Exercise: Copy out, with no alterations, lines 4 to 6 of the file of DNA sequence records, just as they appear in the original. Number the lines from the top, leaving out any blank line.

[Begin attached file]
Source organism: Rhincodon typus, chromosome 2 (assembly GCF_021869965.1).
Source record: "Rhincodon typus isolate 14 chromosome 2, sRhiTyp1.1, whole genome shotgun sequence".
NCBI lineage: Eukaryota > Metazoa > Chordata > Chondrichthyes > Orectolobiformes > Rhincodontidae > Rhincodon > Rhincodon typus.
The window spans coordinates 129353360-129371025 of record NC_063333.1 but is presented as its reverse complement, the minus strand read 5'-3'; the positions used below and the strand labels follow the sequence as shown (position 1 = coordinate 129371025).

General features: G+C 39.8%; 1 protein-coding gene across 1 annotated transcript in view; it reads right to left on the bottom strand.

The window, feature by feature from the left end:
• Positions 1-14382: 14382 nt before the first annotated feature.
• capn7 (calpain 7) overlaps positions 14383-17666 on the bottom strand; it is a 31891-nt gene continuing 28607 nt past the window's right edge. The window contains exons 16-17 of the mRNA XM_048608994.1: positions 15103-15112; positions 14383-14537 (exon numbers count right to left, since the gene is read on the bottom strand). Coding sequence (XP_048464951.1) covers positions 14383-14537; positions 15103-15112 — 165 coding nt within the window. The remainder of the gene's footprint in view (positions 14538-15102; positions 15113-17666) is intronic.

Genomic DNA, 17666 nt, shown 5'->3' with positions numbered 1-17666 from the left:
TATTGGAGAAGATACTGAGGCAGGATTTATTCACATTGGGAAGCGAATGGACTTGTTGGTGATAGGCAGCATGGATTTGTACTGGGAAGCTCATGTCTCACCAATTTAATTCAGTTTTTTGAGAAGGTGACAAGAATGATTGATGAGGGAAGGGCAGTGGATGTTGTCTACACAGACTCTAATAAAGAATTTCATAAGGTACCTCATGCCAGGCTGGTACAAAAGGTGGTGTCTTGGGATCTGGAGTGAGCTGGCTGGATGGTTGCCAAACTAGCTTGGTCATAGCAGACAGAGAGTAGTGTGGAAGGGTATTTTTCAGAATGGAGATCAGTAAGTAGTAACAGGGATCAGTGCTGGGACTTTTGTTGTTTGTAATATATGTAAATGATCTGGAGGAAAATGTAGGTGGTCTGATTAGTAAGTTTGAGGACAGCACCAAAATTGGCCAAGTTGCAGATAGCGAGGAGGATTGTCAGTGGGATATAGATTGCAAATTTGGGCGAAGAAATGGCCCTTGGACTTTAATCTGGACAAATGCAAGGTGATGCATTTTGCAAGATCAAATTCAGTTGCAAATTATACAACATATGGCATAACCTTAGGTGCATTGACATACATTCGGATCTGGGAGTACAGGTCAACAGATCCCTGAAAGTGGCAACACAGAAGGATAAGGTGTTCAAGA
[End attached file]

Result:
The window spans coordinates 129353360-129371025 of record NC_063333.1 but is presented as its reverse complement, the minus strand read 5'-3'; the positions used below and the strand labels follow the sequence as shown (position 1 = coordinate 129371025).

General features: G+C 39.8%; 1 protein-coding gene across 1 annotated transcript in view; it reads right to left on the bottom strand.

The window, feature by feature from the left end: